Jane Lew hotel says installed pool not fit for use

By Kelly Holleran | Jan 27, 2010

PARKERSBURG – The owner of a Jane Lew hotel seeks more than $500,000 from eight defendants after it says a pool installed by at least one of the defendants is not usable.

In addition, the hotel owner says it should have received compensation after a company took a picture of the pool and placed it in advertisements.

Web Management, Inc. doing business as The Marlinton Motor Inn originally filed a lawsuit Nov. 3 in Wood Circuit Court against Sparkle Pool Company, Garber Concrete Work, Moore's Ready Mix, M&M Concrete Plumbing, Horizon Spa and Pool Parts, Emsco Distributors, Family Fun Corp. and Scottsdale Insurance Company.

Web Management claims it hired Sparkle Pool to construct a pool at The Marlinton Motor Inn on 1993 U.S. 19 North.

Sparkle Pool hired Garber, Moore's, M&M, Horizon, Emsco and Family Fun Corp. as its subcontractors when it constructed the pool in question, according to the complaint.

After spending $139,905 on the pool, Web Management says it cannot use the device.

"The Defendants, Sparkle Pool Company, and all its subcontractors listed as Defendants above, breached the contract referenced in paragraph 14 above by failing to perform services, failing to perform services in a timely manner, failing to complete said contract according to the specifications outlined therein, and failing to follow through with the completion of the project, and failing to fulfill warranty obligations therein, either express or implied," the suit states. "The Plaintiff, Web Management, will have to expend large sums of money to remove the pool and replace the pool with one that is usable as a probable and consequential result of the Defendants' breach of contract."

Because it claims it cannot use the pool, Web Management went to Scottsdale Insurance Company, which insured Sparkle Pool Company, to ask it to cover losses associated with the pool, the complaint says.

However, Scottsdale denied Web Management's claim without just cause, it claims.

In addition, after Sparkle and Family Fun Corp. installed the pool, they used a picture of the pool in advertisements to promote their products without Web Management's permission, according to the complaint.

"Defendants Family Fun Corp. and Sparkle Pool Company have profited from advertising Plaintiff Web Management Inc.'s facilities without compensating the Plaintiff in any way nor obtaining the Plaintiff's permission," the suit states.

Although Family Fun Corp. admits that it did use a photograph of the pool in an advertisement, it denies Web Management's remaining allegations against it and claims the lawsuit should be dismissed with prejudice.

"Plaintiff's damages, if any, were caused by another over whom Defendant has no authority or control," Family Fun Corp.'s answer states. "Plaintiff's damages, if any, were caused by Plaintiff's own negligent or intentional conduct."

Scottsdale, too, thinks Web Management's lawsuit should be dismissed, but for a different reason. It says West Virginia code eliminates third-party bad faith claims. Scottsdale would be considered a third party because it is interjecting in the insurance relationship between Scottsdale and Sparkle Pool Company, according to the insurance company's answer.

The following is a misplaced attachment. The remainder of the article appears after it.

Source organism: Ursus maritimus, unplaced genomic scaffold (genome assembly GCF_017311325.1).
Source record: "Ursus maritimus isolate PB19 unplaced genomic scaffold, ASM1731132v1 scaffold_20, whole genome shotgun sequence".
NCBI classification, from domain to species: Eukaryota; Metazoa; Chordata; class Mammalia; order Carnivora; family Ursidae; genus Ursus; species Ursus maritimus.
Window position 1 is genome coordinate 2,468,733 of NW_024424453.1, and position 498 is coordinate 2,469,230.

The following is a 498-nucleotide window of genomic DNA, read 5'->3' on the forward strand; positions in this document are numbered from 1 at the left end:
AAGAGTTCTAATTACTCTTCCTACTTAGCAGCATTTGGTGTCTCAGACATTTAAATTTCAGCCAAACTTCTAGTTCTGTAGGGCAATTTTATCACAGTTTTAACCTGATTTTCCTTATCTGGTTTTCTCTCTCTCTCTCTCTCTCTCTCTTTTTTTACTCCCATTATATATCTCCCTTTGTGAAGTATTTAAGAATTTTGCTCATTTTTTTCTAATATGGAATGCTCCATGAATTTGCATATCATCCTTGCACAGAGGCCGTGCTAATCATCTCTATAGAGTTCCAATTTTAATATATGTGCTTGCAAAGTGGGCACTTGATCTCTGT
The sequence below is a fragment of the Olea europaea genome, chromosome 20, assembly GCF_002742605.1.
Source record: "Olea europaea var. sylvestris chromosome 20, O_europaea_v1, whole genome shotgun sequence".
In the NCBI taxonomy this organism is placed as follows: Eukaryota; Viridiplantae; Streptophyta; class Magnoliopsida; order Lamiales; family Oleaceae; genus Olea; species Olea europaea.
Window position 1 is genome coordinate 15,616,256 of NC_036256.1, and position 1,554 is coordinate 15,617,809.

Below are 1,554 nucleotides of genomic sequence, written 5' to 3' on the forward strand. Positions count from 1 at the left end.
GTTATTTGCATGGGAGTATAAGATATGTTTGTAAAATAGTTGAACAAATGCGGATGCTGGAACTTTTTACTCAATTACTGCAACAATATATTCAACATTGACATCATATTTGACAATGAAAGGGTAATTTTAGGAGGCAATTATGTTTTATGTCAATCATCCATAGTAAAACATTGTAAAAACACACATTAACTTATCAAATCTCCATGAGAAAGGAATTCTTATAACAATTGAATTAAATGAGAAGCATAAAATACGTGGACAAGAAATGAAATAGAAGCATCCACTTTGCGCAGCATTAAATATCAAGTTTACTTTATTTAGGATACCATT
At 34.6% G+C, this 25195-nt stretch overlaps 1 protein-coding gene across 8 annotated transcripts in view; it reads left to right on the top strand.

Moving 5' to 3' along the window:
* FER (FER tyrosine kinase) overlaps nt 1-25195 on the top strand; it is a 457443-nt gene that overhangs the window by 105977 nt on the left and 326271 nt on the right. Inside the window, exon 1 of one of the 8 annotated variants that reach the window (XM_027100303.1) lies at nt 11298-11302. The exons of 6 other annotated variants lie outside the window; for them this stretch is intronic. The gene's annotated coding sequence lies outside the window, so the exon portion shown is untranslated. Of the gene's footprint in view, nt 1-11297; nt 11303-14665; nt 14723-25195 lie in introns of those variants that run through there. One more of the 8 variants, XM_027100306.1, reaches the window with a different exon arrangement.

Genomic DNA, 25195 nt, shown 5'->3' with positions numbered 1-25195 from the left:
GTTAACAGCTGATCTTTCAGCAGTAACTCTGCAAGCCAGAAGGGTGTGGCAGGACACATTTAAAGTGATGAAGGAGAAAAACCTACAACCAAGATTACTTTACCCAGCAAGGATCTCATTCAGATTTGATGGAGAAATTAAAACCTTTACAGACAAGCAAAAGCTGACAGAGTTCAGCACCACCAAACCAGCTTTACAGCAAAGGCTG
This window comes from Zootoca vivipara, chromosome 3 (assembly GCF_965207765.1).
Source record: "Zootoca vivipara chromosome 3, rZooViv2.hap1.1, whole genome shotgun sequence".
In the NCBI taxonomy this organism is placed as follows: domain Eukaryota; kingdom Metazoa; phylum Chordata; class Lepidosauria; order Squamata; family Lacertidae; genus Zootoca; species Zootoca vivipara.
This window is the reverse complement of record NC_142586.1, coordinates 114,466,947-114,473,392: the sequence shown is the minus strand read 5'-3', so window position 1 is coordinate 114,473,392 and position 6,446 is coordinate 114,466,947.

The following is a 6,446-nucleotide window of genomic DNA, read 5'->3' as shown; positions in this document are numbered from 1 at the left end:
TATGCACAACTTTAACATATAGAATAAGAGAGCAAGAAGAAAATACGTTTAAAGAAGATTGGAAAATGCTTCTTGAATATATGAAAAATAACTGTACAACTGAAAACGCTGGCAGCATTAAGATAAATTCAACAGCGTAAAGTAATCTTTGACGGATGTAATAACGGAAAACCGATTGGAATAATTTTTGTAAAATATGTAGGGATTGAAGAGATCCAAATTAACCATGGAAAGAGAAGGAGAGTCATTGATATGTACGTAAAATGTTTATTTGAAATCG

"It is beyond doubt that plaintiff can prove no set of facts in support of its claims against Scottsdale which would entitle it to relief," the company's motion to dismiss states.

A third company, Horizon Spa and Pool Parts, also denies Web Management's allegations and claims Web Management's complaint against it should be dismissed.

"Defendant states that it has sold repair parts to Sparkle Pool Company, Inc. with no knowledge of the ultimate destination of those parts," the answer states. "Defendant specifically denies any knowledge of, involvement in, or responsibility for transactions between Sparkle Pool Company, Inc. and other parties."

Sparkle Pool says Web Management's lawsuit should be dismissed, in part because it claims the company fails to state a claim upon which relief can be granted.

In its eight-count complaint, Web Management seeks a judgment of more than $500,000, plus pre- and post-judgment interest, attorney's fees, punitive damages and other relief the court deems just.

Scottsdale removed the complaint to U.S. District Court, where it says the complaint belongs because the court will have to decide the answer to a federal question.

"Here, Plaintiff alleges in its Complaint that certain Defendants 'have violated applicable federal law regarding patent, trademark, or copyright infringement and are entitled to any applicable damages,'" the complaint says. "Plaintiff has clearly alleged a cause of action over which the district courts have original, and, in fact, exclusive jurisdiction."

William B. Summers of Summers and Associates in Parkersburg will be representing Web Management.

Lee Murray Hall and John A. Hess of Jenkins Fenstermaker in Huntington will be representing Scottsdale.

David W. Hardymon of Vorys, Sater, Seymour and Pease in Columbus will be representing Family Fun Corp.

Raymond Thibault of Tucson, Ariz., will be representing Horizon.

Barbara J. Keefer of MacCorkle, Lavender and Sweeney in Charleston and George Y. Chandler II of Parkersburg will be representing Sparkle.

U.S. District Court case number: 6:09-1285

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